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days, and he builds for Virginia a state university, the first true university in America, the prototype of all those great state schools and universities, which today bring their united energies to the work of exalting the intelligence and virtue and patriotism of our common country.

The university which was Jefferson's ideal, the university which he strove to create, was a great democratic seminary, organized not for the advancement of learning, but for the training of men. Its product was not to be savants, but citizens. To his own university and to others like it, he looked for that gift of intellectual freedom which can alone make the Representative Democracy of America the ultimate solution of the great problem of state-craft. Slaves are unfit to govern either themselves or others, whether that slavery be of the body, or of the soul, or of the mind. Happy in all things, in his death as in liis life, the old man was given time to accomplish this ultimate task and then lay down to rest. On the western slope of Monticello, facing the sunset glories of the region which his genius added to his country's domain, his ashes lie beneath the simple shaft on which stands the brief record of his wondrous life. He felt that heaven had granted him the grace to do for America three noble things—to achieve for his people political freedom, to establish for his country religious freedom, and to organize the foundations of intellectual freedom, and so he wrote for himself this modest epitaph:

Here was buried
Thomas Jefferson

Author

of the Declaration of Independence

of

The Statute of Virginia for Religious Freedom and Father of the University

of Virginia.

Gen. Cates:-Mr. President, I desire to move that we now tender to Dr. Thornton our sincere thanks for his splendid address upon that great advocate of human rights and the real founder of democrary, and by a rising vote.

Motion seconded.

The President: You have heard the motion of Gen. Cates. All in favor of the motion will please stand.

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Mr. R. G. Brown :—We have listened to a great paper; a masterly paper of English Literature, and I have been infused with the spirit of it. I, for one, as a member of this Bar Association, am unwilling that this paper should have its preservation merely in the memorials of our annual works, and I therefore move you, Mr. President, that this address be printed and bound by the Bar Association of Tennessee, and distributed among every member of this Association.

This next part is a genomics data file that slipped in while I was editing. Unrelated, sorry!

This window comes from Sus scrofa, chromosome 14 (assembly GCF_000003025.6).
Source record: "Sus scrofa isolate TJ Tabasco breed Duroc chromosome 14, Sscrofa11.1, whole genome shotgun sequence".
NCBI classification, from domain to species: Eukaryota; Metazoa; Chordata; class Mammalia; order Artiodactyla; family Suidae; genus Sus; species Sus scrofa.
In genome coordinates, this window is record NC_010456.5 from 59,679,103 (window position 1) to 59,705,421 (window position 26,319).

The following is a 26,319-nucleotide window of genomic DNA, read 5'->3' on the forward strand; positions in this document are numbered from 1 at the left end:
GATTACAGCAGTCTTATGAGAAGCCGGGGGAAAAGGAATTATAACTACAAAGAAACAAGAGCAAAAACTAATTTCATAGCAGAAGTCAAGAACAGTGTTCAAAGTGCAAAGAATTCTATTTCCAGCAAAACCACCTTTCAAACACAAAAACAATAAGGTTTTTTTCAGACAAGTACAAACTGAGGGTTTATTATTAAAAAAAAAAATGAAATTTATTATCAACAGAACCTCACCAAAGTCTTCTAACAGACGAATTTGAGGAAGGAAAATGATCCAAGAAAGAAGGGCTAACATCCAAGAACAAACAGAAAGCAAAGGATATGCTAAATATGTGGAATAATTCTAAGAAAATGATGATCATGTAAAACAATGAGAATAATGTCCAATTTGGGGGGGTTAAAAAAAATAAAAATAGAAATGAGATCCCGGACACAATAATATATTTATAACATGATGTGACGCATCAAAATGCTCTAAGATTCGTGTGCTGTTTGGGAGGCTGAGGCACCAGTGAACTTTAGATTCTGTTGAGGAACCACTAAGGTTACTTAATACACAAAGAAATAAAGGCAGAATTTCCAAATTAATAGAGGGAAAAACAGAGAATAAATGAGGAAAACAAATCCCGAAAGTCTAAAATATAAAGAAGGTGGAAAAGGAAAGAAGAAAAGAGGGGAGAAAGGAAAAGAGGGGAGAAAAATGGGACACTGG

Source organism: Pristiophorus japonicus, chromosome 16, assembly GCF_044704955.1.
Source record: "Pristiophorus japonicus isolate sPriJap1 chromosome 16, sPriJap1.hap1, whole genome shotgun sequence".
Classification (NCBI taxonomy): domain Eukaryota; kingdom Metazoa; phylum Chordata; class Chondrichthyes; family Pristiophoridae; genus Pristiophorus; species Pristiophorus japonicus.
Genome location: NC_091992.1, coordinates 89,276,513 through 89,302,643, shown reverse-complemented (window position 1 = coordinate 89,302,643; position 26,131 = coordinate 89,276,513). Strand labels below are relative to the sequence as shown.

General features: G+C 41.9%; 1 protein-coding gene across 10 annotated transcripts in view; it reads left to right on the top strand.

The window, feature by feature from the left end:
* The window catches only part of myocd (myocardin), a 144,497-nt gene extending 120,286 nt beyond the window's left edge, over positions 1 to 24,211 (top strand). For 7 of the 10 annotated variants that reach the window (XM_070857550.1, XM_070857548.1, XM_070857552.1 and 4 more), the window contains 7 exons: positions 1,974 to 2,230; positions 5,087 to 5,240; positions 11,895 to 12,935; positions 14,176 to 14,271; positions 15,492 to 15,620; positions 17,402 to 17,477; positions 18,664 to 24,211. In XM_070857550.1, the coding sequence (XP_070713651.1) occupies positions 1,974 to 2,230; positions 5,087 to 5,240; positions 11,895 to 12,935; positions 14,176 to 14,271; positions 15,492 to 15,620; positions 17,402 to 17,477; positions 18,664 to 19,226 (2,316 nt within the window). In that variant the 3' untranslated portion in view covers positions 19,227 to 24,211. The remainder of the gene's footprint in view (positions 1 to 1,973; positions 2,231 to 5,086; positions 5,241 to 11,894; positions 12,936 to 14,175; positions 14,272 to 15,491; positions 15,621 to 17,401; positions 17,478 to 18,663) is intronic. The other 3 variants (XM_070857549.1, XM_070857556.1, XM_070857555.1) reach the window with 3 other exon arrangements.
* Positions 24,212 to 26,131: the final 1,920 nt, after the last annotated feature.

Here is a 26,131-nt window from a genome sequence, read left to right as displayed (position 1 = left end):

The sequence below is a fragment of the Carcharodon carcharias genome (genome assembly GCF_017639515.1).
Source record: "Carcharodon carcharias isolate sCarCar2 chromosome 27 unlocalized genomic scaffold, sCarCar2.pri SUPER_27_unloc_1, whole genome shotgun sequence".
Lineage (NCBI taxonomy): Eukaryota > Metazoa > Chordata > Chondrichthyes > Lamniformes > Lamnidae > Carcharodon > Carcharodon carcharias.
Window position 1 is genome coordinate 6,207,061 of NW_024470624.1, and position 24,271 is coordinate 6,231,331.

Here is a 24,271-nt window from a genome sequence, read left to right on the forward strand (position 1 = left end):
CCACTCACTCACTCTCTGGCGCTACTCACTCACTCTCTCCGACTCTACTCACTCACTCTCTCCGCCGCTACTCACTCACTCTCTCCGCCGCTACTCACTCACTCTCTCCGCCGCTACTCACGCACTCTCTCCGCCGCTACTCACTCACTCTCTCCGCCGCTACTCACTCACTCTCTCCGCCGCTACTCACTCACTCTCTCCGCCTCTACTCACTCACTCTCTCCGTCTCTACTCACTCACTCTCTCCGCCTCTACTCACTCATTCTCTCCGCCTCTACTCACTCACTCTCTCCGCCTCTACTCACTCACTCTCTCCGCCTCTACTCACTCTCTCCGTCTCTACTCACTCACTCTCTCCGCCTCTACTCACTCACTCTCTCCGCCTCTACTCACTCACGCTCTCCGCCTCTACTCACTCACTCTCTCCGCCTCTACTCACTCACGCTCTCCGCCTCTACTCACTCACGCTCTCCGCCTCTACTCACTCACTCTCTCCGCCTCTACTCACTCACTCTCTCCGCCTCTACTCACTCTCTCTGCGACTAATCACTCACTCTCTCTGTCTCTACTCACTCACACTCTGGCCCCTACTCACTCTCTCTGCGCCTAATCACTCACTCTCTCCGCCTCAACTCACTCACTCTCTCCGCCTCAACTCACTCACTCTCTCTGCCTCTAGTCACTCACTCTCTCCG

The President: I will say, for the benefit of Mr. Brown, that this address is, as it should be, a copyright paper, and we can only print it in the annual minutes of the Association.

As to that, however, I will say that notwithstanding the fact that Dr. Thornton is not a member of the Bar, I have made an investigation of our constitution, and I find that he is more than qualified to Honorary Membership in this Association, which requires only that he should be learned in the law. I will therefore, recognize Mr. Brown in a motion to suspend the rules, and elect Dr. Thornton an Honorary member of this Association.

Mr. Brown:-1 deem it an honor to make the motion.

Motion seconded, put before the Association and carried unanimously.

The President:-Dr. Thornton, you are unanimously elected an Honorary Member of this Association.

Dr. Thornton :-Gentlemen, I thank you.

The President:—The next paper on the program this morning is from a gentleman who is a guest, and yet a host. Some ten years ago he heard the call to more fertile fields and moved to another, and great state. But during that time he has continued his membership in the Tennessee Bar Association.

I am delighted to be able to say to you that this gentleman whom I shall present to you, is yet young, as I now look upon youth; he has achieved such distinction at the Bar of Missouri, that he is, today, the general counsel of the largest corporation of its kind in the world.

I take pleasure, members of the Association, ladies and gentlemen, in presenting to you Mr. Thomas M. Pierce, of the City of St. Louis. Ladies and gentlemen, Mr. Pierce.

THE CITY AND THE RAILROAD.

By T. M. PIERCE, OF THE St. Louis BAR. The Railroad and the Bible are the two greatest instrumentalities of civilization, and I purposely mention the Railroad first, because it is the means whereby the written truths of Christianity come within the reach of the benighted and unenlightened.

The Railroad brings the bricks and mortar and materials with which are fashioned the Temples of God and the abodes of Justice; the places where we are amused, and the houses in which we live; the stores for trade and commerce, and the structures for the factories, and the looms of industries. To speak collectively, the Railroad literally makes a City, which springs into being only after the various atoms and units of energy, imagination and perseverance have coalesced and crystallized into churches, court houses, theatres, stores, factories and homes. And so the Railroad is truly the essential artery through which is transmitted the blood of life into this aggregation of men and things known as a City.